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Stalins economic policies were successful, to what extent do you agree?

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Eloise Dugmore Stalin?s economic policies were successful, to what extent do you agree? Stalin?s economic policies consisted mainly of two factors, Collectivisation and the Five Year Plans. Stalin?s economic policies were definitely a success to some extent, especially when referring to the increase in production and number of workers that were free to move to industry due to collectivisation. These were two of Stalin?s main aims, therefore economically and politically his policies were highly successful. However when judging the extent of this success we must consider the huge social suffering that was caused due to these polices, as in my opinion these disastrous failures outweigh the contrasting success?s. One of Stalin?s aims was to achieve rapid industrialisation in the Soviet Union, in order to protect it from the threat of war. Stalin said that ?We are fifty or a hundred years behind the advanced countries. We must make good this distance in ten years. Either we do it, or we shall be crushed.? This shows that he believed the need to industrialise quickly was just as important as the need to industrialise. To achieve this Stalin set up ambitious targets known as the Five Year Plans (FYP) to encourage his workers to accomplish rapid industrialisation. Stalin?s aims for the FYP?s were partially achieved. Especially during the first FYP emphasis was placed on the heavy industry for example, coal, iron, steel and electricity. In most areas Stalin set the target to double production. ...read more.


This became very clear in the Stakhanovite movement, where the most efficient workers would be rewarded with luxury flats and copious amounts of food, whereas the other workers were living in their own squalor. As well as the over-achieving workers, party officials were also living the high life. 55,000 senior Communists were entitled to better food, better clothes and better accommodation to the average citizen. This was a mass divide that should not exist in any society, let alone a Socialist one. The Third FYP ended brusquely after three and a half years because of Russia?s entry to the Second World War. Largely, the Third FYP used the methods developed in the First FYP in war production, in an attempt to prepare Russia for war with Germany. However while the total number of war products increased significantly there were still many on-going problems with production methods and the quality of products produced. The Third FYP saw the increase of a new style of workers discipline which was now being used to ensure war production continued to rocket. This discipline was enforced by Stalin?s purges, which resulted in the removal or execution of many experienced industrial managers, leading to the chaos of the party that had characterised the First FYP. Between 1928 and 1941, Russia was transformed from a rural society to a highly industrialised one. Stalin?s objective had been to turn Russia into a world power, which he has succeeded in and many argue that without the FYP?s Russia would have been defeated by Germany. ...read more.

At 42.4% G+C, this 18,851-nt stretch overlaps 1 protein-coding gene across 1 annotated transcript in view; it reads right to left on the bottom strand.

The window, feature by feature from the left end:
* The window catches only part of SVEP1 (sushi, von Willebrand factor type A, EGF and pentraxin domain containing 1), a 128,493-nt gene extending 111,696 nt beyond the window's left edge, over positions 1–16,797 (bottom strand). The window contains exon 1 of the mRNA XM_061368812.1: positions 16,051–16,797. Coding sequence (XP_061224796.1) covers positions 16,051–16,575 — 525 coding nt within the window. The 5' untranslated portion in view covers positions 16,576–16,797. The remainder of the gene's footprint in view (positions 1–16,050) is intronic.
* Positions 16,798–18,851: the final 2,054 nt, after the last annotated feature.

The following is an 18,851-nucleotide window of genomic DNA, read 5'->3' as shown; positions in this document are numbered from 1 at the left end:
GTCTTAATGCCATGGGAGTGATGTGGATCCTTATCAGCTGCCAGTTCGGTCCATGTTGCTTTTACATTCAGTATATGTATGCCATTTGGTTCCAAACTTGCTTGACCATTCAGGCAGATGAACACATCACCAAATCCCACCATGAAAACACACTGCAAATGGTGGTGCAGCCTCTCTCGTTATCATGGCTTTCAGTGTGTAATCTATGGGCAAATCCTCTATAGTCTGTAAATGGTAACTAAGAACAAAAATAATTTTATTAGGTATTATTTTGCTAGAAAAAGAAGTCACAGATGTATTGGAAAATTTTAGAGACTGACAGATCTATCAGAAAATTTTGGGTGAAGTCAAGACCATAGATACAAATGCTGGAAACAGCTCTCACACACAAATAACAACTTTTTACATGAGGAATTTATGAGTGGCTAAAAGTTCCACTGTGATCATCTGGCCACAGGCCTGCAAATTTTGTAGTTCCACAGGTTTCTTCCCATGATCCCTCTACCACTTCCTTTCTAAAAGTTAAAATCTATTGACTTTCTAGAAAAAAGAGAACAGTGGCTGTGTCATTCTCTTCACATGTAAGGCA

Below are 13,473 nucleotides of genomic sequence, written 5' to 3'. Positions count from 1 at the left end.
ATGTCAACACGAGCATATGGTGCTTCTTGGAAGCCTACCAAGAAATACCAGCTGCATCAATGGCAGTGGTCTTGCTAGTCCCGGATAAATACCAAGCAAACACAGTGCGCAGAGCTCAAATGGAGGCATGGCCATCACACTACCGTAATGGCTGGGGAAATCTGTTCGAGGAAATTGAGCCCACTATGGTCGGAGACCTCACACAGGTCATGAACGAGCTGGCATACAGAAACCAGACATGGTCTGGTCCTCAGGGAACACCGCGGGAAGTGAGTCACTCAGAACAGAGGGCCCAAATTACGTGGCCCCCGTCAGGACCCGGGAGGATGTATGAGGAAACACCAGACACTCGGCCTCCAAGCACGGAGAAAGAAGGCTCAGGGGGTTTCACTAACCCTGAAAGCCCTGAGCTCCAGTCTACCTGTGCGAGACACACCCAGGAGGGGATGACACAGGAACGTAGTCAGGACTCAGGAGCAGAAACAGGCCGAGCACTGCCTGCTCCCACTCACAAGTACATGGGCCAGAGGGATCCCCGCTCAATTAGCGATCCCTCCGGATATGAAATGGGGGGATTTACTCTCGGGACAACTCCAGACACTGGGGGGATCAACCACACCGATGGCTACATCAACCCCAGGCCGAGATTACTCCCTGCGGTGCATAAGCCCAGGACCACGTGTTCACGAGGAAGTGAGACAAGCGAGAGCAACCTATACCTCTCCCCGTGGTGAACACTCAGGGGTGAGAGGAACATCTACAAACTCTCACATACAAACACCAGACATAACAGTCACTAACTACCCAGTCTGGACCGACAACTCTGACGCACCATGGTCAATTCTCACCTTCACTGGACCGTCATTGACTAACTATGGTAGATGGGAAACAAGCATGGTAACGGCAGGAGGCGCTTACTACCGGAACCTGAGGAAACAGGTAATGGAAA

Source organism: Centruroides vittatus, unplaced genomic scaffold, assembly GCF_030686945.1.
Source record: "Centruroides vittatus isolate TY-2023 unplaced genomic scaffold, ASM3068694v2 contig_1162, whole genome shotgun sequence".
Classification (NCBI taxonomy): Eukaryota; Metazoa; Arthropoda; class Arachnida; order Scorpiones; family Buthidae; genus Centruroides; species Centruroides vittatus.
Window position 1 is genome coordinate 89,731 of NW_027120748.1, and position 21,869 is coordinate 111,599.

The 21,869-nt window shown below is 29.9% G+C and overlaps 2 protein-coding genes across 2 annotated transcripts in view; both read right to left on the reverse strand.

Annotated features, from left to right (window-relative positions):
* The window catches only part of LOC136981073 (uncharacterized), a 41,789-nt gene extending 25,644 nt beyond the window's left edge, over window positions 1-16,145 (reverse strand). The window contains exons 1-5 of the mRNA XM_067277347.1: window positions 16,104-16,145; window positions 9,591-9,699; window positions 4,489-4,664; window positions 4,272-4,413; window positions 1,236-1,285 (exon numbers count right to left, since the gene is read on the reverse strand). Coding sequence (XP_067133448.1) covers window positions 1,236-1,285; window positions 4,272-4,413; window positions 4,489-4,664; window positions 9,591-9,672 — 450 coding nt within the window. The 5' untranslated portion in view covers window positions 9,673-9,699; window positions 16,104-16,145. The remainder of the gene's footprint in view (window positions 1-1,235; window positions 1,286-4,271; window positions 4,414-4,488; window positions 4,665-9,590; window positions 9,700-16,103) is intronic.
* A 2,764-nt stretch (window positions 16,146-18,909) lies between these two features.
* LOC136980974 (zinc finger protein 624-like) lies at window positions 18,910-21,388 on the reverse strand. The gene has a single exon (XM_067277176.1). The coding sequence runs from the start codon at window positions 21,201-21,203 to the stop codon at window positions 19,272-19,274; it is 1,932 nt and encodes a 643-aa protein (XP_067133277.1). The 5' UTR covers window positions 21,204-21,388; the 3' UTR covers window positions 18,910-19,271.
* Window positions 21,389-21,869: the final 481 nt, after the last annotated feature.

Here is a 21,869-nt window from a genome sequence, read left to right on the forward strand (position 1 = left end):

Politically, the chaos created by collectivisation in some way had managed to unite the party and made them feel stronger than before. Stalin had also emerged as a powerful leader and his capability was no longer doubted. Also the population was urbanised which was one of the main aims of collectivisation. However the famine and poverty in the countryside had created a feeling of crisis among many of the communist party. Although there were many successes of collectivisation, and it had created a fund to begin industrialisation and made Stalin appear as a strong and powerful leader, it had had a devastating effect on Russia?s peasantry. 10,000,000 people had been exiled as part of the dekulakisation drive. In 1929 150,00 Kulak families were sent to Siberia, this figure then rose again to 285,000 in 1931. The peasants who now worked on the new collectivised farms endured humungous hardship. They were constantly set unrealistic targets and paid low wages for the mass of crops that were produced. Most farms were barely able to cover their production costs and instead of filling them with communist spirit and preparing them for industrialisation, it created anger and vast resentment towards the new leader. Grain requisitioning caused 7 million peasants to die of famine, and along with many farms being collectivised came mass unemployment. In conclusion, Stalin?s economic policies were a personal and a propaganda success, whereas in reality they had had detrimental effects on the Russian population. Many of Stalin?s aims were met and to him that was all that mattered. He refused to acknowledge the mass suffering that his new economic policies had created. ...read more.

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